When Darina Allen sat down to talk to us, a small group of food writers, it was just after her son and daughter in law, Rachel Allen. It was definitely nap time, and I put my camera in my bag along with my notepad, and contemplated having a little bit of a mental break while sit around in a kitchen, listening as Darina planned to tell us about her Ballymaloe Cookery School.
Well, that was the wrong idea. Because within seconds after Darina started talking, I scrambled around in my messenger bag for my notepad and pen because every word and phrase that came out of her mouth was note-worthy.
I’m not a reporter and can’t write very fast (thirty five years working in professional kitchens seem to be taking their toll), plus I’ll never be a journalist because I always get too involved in what I’m seeing or who I’m talking to rather than focusing on taking notes and zeroing in on facts and figures. But I tried to catch as much as I could as she spoke faster than I could jot things down.
Darina started Ballymaloe Cookery School in 1983. When starting out, she had no idea what she was doing, and no money, but decided to take a cooking class with Marcella Hazan in Italy. At their final dinner, on the Adriatic, she said to us “I was eating this lovely dinner, and thought—We have the same fresh, high-quality ingredients in Ireland. And you know what? Our fish is better!”
Her eyes were bright as she spoke, behind her red-rimmed glasses. She was no-nonsense, which are the kind of cooks I’ve always worked with and liked. People who are wishy-washy don’t cut it for me and Darina has definitive ideas about how things should and shouldn’t be, making her my kind of person. She told us of several ‘chefs’ she’d met over the years had no idea what went in to raising the ingredients that they cooked with and thought that anyone who wanted to be a chef “absolutely” had to spend a year working in a garden first, before even stepping into a kitchen.
Passing through the kitchen and dish washing area, there was a bowl with perhaps a scant handful of honeycrunch crumbs left, which most kitchen folks would toss out. Lifting the bowl and running her fingers through the candied nuggets, she pointed it out to no one in particular, but made a general announcement; “Will some make sure this gets folded into some ice cream?”
A bowl of langoustine shells were also targeted; “Make sure we don’t waste these. Will someone please make these into a bisque?” Which wasn’t really a question, and you knew both would happen as soon as she left the kitchen.
Lest you think it’s all work at Ballymaloe, sometimes all creatures, great and small, do take a pause around there. Dogs aren’t the only ones hard at work at Ballymaloe, but the work the chickens do is important to the school, the garden, and the general cycle of life here. “I feed them kitchen scraps, and a few days later, they give them back to us as eggs” said Darina.
And sure enough, she hefted a full bucket from the kitchen of scraps and we ran to keep up with her as she fed the chickens leisurely plucking around the grounds. In case you’re wondering what came first, the chicken or the egg, there’s no definitive answer. But she told us where her chickens come from. “We have little chicks in the office, in an incubator. They just love it in there—and we love them too.”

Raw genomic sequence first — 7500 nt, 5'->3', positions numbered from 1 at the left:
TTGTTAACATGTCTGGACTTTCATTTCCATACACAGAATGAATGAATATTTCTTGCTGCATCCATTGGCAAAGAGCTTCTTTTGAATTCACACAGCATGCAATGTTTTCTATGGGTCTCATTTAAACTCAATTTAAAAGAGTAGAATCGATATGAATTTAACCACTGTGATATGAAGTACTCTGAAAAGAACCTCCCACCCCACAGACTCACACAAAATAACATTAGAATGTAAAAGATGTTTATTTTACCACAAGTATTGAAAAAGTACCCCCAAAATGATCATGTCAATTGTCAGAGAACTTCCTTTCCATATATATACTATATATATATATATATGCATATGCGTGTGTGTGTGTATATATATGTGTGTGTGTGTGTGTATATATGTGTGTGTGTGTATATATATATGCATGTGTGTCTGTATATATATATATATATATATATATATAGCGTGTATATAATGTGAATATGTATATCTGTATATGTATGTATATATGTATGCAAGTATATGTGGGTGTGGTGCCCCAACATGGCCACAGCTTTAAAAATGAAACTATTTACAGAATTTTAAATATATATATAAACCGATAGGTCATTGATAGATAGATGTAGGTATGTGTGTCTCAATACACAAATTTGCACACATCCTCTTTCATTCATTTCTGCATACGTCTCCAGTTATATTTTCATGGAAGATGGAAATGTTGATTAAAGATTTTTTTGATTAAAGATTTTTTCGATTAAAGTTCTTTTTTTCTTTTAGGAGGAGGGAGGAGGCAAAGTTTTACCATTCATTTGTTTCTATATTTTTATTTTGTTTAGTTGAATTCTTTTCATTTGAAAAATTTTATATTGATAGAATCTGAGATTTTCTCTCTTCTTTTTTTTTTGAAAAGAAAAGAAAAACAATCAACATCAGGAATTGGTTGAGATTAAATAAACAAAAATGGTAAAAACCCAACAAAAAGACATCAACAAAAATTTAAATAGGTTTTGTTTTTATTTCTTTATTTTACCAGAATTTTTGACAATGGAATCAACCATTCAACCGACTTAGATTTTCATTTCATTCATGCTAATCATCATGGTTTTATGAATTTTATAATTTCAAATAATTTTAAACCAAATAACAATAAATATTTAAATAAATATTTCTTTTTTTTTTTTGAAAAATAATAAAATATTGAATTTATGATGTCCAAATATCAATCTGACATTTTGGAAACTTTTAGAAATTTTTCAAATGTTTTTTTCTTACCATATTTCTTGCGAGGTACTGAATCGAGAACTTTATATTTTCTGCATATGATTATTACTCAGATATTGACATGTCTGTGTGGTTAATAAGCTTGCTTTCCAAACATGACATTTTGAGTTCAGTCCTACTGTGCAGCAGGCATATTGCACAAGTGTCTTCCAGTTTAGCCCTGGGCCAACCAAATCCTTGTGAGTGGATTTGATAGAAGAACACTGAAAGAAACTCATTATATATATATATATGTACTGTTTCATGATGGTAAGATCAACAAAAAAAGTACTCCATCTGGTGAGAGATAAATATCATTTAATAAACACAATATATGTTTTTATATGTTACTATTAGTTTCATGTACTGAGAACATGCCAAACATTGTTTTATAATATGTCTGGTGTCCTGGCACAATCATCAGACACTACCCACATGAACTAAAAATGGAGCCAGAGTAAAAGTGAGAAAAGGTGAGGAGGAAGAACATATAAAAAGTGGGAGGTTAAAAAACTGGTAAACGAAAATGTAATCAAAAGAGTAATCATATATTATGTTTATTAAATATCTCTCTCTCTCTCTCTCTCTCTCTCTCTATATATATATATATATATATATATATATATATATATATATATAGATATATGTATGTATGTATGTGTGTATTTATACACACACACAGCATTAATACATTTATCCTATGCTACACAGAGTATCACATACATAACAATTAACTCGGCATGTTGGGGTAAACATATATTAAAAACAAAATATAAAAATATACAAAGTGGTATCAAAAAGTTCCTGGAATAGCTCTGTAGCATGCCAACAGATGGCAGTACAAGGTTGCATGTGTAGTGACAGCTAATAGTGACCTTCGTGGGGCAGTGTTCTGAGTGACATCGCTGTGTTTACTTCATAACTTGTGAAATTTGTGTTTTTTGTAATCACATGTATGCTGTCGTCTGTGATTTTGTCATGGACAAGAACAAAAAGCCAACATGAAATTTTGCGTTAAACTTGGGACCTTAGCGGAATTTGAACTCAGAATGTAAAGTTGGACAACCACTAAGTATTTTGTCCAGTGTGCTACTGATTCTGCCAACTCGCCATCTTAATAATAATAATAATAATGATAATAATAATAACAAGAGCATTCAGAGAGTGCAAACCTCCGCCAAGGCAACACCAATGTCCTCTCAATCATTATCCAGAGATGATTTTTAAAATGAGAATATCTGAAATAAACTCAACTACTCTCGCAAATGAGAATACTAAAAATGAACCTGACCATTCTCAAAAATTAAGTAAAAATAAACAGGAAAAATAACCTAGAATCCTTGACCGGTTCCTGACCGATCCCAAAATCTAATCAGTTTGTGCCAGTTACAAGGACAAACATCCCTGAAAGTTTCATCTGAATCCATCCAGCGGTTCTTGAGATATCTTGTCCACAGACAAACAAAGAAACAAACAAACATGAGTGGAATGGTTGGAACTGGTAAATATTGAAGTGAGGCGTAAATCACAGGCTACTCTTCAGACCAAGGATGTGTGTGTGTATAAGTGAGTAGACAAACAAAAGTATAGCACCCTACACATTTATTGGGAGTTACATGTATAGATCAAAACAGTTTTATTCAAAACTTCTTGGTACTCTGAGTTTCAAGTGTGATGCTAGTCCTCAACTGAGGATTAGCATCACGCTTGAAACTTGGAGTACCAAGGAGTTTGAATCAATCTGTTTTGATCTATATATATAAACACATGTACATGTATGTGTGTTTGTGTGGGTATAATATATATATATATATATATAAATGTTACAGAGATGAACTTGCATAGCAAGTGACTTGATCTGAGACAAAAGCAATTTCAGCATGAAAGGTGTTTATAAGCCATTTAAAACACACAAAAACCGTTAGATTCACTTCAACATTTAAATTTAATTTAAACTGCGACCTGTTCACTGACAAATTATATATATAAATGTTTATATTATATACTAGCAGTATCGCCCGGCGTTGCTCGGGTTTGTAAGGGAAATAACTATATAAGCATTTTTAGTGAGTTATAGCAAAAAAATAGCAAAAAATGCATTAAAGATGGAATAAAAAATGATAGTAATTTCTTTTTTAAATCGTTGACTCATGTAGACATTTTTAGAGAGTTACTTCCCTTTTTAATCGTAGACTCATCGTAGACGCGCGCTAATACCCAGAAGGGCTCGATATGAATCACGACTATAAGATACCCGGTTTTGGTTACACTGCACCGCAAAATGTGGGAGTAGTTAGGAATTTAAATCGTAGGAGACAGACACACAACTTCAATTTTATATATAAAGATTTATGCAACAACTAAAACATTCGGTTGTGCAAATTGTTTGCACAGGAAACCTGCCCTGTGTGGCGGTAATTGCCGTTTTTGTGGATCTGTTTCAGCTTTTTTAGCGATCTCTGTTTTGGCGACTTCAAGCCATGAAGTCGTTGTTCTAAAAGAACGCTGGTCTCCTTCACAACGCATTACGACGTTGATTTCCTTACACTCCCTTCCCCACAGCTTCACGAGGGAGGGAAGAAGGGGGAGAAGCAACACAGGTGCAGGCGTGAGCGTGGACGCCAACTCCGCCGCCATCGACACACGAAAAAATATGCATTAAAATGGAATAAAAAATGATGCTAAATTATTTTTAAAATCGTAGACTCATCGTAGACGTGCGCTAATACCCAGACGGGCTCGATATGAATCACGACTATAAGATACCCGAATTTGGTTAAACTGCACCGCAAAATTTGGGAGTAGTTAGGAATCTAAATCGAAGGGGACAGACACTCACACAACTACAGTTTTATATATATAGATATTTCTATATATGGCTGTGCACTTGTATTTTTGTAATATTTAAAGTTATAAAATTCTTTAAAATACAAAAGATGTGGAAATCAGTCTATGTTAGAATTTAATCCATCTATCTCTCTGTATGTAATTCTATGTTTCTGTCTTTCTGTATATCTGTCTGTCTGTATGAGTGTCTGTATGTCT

In addition to ten full-time gardeners, everyone works at the farm. When her daughter got married, she put big dishes of peas and shelling beans on the tables and guests shucked their own dinner. (So for those of you planning on getting married and want to cut down on costs, her solution like a brilliant idea.)
Lest you think this is a fantasy place, where folks idly pluck fruit from the trees and fold candy into ice cream, there’s the bright spirit of honest work going on here. A cooking class was taking place, and the room was packed. Some students stay at the school for months, while others come for an afternoon.
We passed the housing for guests, that was under massive construction, as you can see. Judging by our quizzical looks, “Oh yes,” she confirmed, “they’ll be done by Sunday. They have to be; we have guests coming at 3pm who are staying there.”
Normally I would have said, “Um, lady, have you ever dealt with contractors before?” But she must have read my mind, “Yes, of course they’ll be done.” I didn’t see how that would be possible, but when she went over to talk some of the workers, you could see how much they were attached to Ballymaloe and how they respected her.
But I also saw how they got fed during lunchtime and I’m sure that none of the other places they work feed them like this.
Ballymaloe is situated in the middle of a hundred acre organic farm. One section, the newest, was rows and rows and rows of thorny bushes, a few bearing the last hazy-red, plump raspberries of summer. “Oh, I love raspberries so much, but couldn’t find enough organic berries. So we planted a whole lot of them! Isn’t it just lovely?”
Before we went into their greenhouses, where onions were drying from the rafters (which gave me a fright; I first thought they were bunches of shrunken heads—perhaps the remnants of contractors who didn’t finish on time…or as a warning to those who don’t?) and Swiss chard in a variety of brilliant colors was shooting out from the dirt, I had to get a picture of the sign warning about the bees. I guess bees like organic raspberries, too.
I am making plans to go back in the spring to take Darina’s foraging class. (And I’d love to teach a class…fresh organic raspberry ice cream anyone?) Just the idea of running around the gardens foraging for wild ingredients with Darina, then making rose hip syrup, nettle soup, sloe gin (!), and damson-blackberry jam sounds like too much fun to me. I’m already exhausted, and excited, just thinking about it.
Ballymaloe Cookery School
Related Posts and Recipes
Ballymaloe White Soda Bread (Rachel Allen)
Ballymaloe Brown Bread (Epicurious)